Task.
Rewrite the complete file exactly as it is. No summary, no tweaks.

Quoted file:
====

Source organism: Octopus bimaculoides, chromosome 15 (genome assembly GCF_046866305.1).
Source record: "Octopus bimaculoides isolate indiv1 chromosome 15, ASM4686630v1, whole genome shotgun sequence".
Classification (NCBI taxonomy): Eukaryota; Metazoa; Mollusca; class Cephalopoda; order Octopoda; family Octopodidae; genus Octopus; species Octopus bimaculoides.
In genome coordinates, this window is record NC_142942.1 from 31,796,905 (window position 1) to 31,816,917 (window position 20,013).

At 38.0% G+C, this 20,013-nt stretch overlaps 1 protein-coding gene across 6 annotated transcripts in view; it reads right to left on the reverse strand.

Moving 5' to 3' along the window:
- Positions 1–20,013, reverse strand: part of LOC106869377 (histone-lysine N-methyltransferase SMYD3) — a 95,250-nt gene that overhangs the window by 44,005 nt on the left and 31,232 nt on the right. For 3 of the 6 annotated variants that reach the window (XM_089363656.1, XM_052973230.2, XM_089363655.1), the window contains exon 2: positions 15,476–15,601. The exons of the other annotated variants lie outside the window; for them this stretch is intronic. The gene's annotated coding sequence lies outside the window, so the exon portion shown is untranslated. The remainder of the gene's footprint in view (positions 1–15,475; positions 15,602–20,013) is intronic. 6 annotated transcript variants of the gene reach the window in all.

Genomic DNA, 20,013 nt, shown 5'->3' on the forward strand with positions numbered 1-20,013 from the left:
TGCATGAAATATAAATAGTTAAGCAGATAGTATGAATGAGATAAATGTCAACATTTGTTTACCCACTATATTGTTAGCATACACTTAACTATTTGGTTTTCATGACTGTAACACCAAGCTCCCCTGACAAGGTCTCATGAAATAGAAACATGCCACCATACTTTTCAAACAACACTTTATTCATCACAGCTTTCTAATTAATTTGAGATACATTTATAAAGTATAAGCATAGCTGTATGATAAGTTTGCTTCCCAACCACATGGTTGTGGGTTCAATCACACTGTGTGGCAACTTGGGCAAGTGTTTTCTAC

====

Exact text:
Source organism: Octopus bimaculoides, chromosome 15 (genome assembly GCF_046866305.1).
Source record: "Octopus bimaculoides isolate indiv1 chromosome 15, ASM4686630v1, whole genome shotgun sequence".
Classification (NCBI taxonomy): Eukaryota; Metazoa; Mollusca; class Cephalopoda; order Octopoda; family Octopodidae; genus Octopus; species Octopus bimaculoides.
In genome coordinates, this window is record NC_142942.1 from 31,796,905 (window position 1) to 31,816,917 (window position 20,013).

At 38.0% G+C, this 20,013-nt stretch overlaps 1 protein-coding gene across 6 annotated transcripts in view; it reads right to left on the reverse strand.

Moving 5' to 3' along the window:
- Positions 1–20,013, reverse strand: part of LOC106869377 (histone-lysine N-methyltransferase SMYD3) — a 95,250-nt gene that overhangs the window by 44,005 nt on the left and 31,232 nt on the right. For 3 of the 6 annotated variants that reach the window (XM_089363656.1, XM_052973230.2, XM_089363655.1), the window contains exon 2: positions 15,476–15,601. The exons of the other annotated variants lie outside the window; for them this stretch is intronic. The gene's annotated coding sequence lies outside the window, so the exon portion shown is untranslated. The remainder of the gene's footprint in view (positions 1–15,475; positions 15,602–20,013) is intronic. 6 annotated transcript variants of the gene reach the window in all.

Genomic DNA, 20,013 nt, shown 5'->3' on the forward strand with positions numbered 1-20,013 from the left:
TGCATGAAATATAAATAGTTAAGCAGATAGTATGAATGAGATAAATGTCAACATTTGTTTACCCACTATATTGTTAGCATACACTTAACTATTTGGTTTTCATGACTGTAACACCAAGCTCCCCTGACAAGGTCTCATGAAATAGAAACATGCCACCATACTTTTCAAACAACACTTTATTCATCACAGCTTTCTAATTAATTTGAGATACATTTATAAAGTATAAGCATAGCTGTATGATAAGTTTGCTTCCCAACCACATGGTTGTGGGTTCAATCACACTGTGTGGCAACTTGGGCAAGTGTTTTCTAC